Any radically new vision which appears in a society is a potential threat to the way things have traditionally gone. The message of the prophet Amos, the teachings of Jesus, the views of Galileo, Darwin, Marx and Einstein all called for new attitudes, relationships and institutions. Daring thinkers may draw attention to matters that have long been neglected, or they may place a high value on what has traditionally been suppressed. They may divide up the world in unprecedented ways, discarding the old definitions in favor of ones that they themselves have newly minted.

When someone speaks differently from others, that person is either a foreigner or a deviant—both being possible instigators of dangerous social change. Those who protect their vested interests by controlling a society do everything they can to preserve the language as it is, with its “correct” dictionary definitions, its “proper” grammatical forms and basic principles of thinking. The French Academy and the Holy Office of the Church of Rome are examples of official social controls upon language and thought. But there are many unofficial means of control.

Prophets, poets and reformers of all kinds tend to climb the fences and head for open country. They refuse to look at the world through regimented eyes. The old language just isn’t at all adequate for saying what they have to say. Unless they coin new words and expressions, they know that the freshness of their vision will lose its original flavor. The clarity of their insights will be blurred and blunted by the old words and sentence structures. They refuse to be tamed by conventional speech.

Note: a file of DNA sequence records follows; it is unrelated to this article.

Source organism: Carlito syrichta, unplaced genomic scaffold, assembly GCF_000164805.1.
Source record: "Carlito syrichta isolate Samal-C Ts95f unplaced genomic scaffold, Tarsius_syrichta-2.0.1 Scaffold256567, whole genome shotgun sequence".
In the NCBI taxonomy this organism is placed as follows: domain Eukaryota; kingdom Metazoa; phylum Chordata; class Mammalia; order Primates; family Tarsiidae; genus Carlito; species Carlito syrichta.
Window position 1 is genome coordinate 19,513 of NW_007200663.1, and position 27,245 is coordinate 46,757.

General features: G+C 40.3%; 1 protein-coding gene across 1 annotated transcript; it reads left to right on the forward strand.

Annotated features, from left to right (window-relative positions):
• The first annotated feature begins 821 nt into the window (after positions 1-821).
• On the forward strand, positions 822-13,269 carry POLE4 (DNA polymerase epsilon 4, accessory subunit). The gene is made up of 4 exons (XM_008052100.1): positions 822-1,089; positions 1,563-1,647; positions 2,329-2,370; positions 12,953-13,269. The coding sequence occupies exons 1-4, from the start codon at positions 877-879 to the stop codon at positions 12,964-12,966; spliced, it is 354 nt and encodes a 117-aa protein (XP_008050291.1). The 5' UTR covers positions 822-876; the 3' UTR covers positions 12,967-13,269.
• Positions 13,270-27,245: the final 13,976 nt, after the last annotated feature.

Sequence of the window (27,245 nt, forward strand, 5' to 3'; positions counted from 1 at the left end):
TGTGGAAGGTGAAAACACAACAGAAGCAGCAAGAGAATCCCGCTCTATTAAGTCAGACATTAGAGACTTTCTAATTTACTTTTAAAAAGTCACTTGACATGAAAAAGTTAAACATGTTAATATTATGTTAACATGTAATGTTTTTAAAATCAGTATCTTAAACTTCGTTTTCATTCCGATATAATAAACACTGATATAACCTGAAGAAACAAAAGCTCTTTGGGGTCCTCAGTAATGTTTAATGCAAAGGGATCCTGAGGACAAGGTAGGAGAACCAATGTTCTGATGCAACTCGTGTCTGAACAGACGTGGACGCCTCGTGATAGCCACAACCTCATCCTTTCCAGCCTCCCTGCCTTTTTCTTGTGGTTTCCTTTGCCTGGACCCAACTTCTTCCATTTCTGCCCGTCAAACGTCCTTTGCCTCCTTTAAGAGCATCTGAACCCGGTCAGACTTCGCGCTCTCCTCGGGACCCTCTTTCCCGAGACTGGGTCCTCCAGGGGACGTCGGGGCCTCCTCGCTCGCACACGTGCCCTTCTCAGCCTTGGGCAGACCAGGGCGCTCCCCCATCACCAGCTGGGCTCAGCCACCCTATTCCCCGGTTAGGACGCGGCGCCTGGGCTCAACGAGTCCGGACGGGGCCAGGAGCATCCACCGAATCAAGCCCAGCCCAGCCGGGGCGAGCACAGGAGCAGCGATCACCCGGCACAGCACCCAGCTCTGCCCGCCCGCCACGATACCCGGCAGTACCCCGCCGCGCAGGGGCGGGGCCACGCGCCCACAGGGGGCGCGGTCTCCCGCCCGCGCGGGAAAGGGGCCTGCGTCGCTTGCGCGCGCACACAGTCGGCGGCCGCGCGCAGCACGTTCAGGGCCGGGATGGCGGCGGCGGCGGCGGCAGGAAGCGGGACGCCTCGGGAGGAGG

But when such a “visionary” addresses an audience of “old ears,” few listeners will be immediately “converted.” The radical message will not likely awaken a great deal of enthusiasm. Too much is at stake. When the old ways are threatened, everybody’s life will be affected. The old-timers adopt the usual strategy. They take the cutting edge off the new message by treating it as only a minor variation upon accepted traditional truths. One of the ancients, you see, said much the same thing ages ago. This latest innovative thinker will be ignored by the tolerant as only another curious ripple shortly to disappear into the irresistibly running tide of cultural heritage.